AVA Roasteria Breaks Ground on Downtown Roastery, Retail, Residential Combo

Digital rendering of future AVA building. Rendering courtesy of tahran architecture & planning llc

The project that’s been a decade in the making took a giant step toward the finish last month when shovels finally turned the newly cleansed earth at the future home of the AVA Roasteria.

If all goes well, the scent of freshly roasting coffee should be wafting down Main Street around this time next year.

The Beaverton-based coffee house chain broke ground in early December on a three-story, mixed-use building overlooking Fanno Creek that will house its bakery, main roasting facility, a coffee house, cocktail bar and 22 one-bedroom apartments on the upper floors. Plans include 14 off-street parking spaces.

“The project is the first large transformative project that’s actually on Main Street,” Mayor Jason Snider said. “It should really be a catalyst to further redevelopment downtown.”

He applauded AVA for taking on the complex challenges of developing the formerly contaminated site bordered by the creek on one side and the Highway 99 viaduct on the other.

Those known obstacles, which include raising the property about five feet to clear FEMA’s 100-year flood high watermark estimate for the creek, were well within owner Amy Saberiyan’s wheelhouse. 

Developing brownfields – previously developed and possibly contaminated vacant plots – marries her coffee businesses with her deep background and education in environmental engineering, an area in which she holds a doctorate degree.

“Amy Saberiyan has the experience and expertise to manage the complexities of the site, that was very clear from the first times that we met with her,” Snider said at the ground-breaking.

From the outset she noted that giving new life to underutilized, formerly toxic land was part of her brand and mission. 

“We started this project with a common goal,” she told guests at the ground-breaking celebration. “It was a vision to create a livable and vibrant downtown for the city of Tigard…A vision to transform this brownfield into a community gathering space and also to take our business to the next level.”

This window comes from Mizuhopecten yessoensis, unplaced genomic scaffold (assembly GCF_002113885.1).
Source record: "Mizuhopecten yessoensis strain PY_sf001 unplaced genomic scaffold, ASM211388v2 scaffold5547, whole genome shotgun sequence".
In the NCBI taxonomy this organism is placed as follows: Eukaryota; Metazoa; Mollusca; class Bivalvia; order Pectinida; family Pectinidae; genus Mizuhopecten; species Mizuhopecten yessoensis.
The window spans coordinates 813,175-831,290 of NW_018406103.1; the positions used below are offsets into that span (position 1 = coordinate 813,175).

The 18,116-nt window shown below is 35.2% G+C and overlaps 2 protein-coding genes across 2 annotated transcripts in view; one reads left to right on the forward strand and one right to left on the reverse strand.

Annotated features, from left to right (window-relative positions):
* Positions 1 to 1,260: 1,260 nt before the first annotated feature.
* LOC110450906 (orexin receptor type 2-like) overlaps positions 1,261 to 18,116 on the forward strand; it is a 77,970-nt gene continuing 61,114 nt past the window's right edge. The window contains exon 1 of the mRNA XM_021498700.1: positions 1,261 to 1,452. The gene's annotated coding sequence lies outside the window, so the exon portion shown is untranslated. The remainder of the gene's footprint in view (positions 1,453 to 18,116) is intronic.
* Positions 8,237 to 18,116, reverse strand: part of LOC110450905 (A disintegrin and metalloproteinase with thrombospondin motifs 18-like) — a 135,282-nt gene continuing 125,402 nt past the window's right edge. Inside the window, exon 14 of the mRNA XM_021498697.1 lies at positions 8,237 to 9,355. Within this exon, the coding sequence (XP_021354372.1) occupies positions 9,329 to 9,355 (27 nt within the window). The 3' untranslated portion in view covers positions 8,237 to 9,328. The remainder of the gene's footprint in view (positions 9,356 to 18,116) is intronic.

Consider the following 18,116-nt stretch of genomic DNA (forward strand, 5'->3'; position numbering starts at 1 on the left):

It’s the culmination of a decade of work that began with the city’s redevelopment agency acquiring the property in 2012 then securing a $400,000 brownfield clean-up grant from the EPA in 2016.

“The city of Tigard did a major part of it,” Saberiyan said of the joint effort. “The only way this type of site can be successful is a public-private partnership. That’s the only way these types of contaminated properties can have the opportunity to be developed.”

The nearly half-acre plot across the street from Cooper Mountain Ale Works is the second such site she’s redeveloped.

In previous lives, three structures demolished on the site in 2018 were the former home of Tigard Planing Mill, a tire shop, an auto repair shop, bakery, jewelry store, real estate office, and an insurance office, according to DEQ records. 

AVA’s original location in Beaverton, which currently houses its roasting facility, sits on the site of a former gas station. She’s looking to continue expanding around the state on other brownfields.

While Saberiyan was prepared for the known perils, she didn’t anticipate the additional complications of a pandemic breaking just in time to nearly tank her funding and delay the start of construction by more than a year.

The project, which was originally rendered with a fourth floor and meant to additionally house the company’s administrative headquarters, was scaled back and the office space eliminated to secure financing.

Construction was pushed from summer 2021 to December 2022, just about the time she was initially hoping to open.

“We were just looking at the positive side of things,” she said. “We made it work. No matter what, we move on, and we adapt, and we made it work.”

At three stories, the building will still be the tallest in downtown, the first to blend residential with commercial space there, and the epicenter of AVA operations. 

After launching in Beaverton in 2006, AVA opened three more coffee houses in the metro area. The new space makes five.

For now, headquarters will remain in Beaverton, but with the new operation finally lifting off, Saberiyan would like to find a nearby office space and move command central to Tigard, too.

“We would like to be closer to the new operation because it’s more of a center, it’s not just a coffee shop. We have the bakery, the roastery and the new idea of the coffee-cocktail bar, so we’re going to be more involved in that center” she said. “We need to have a centralized location.”

Running at full capacity, the new downtown operation could employ about 30 people. 

“They stuck with us, we stuck with them, and we’re all ultimately better for it,” Snider said. “It’s really the people of Tigard who win.”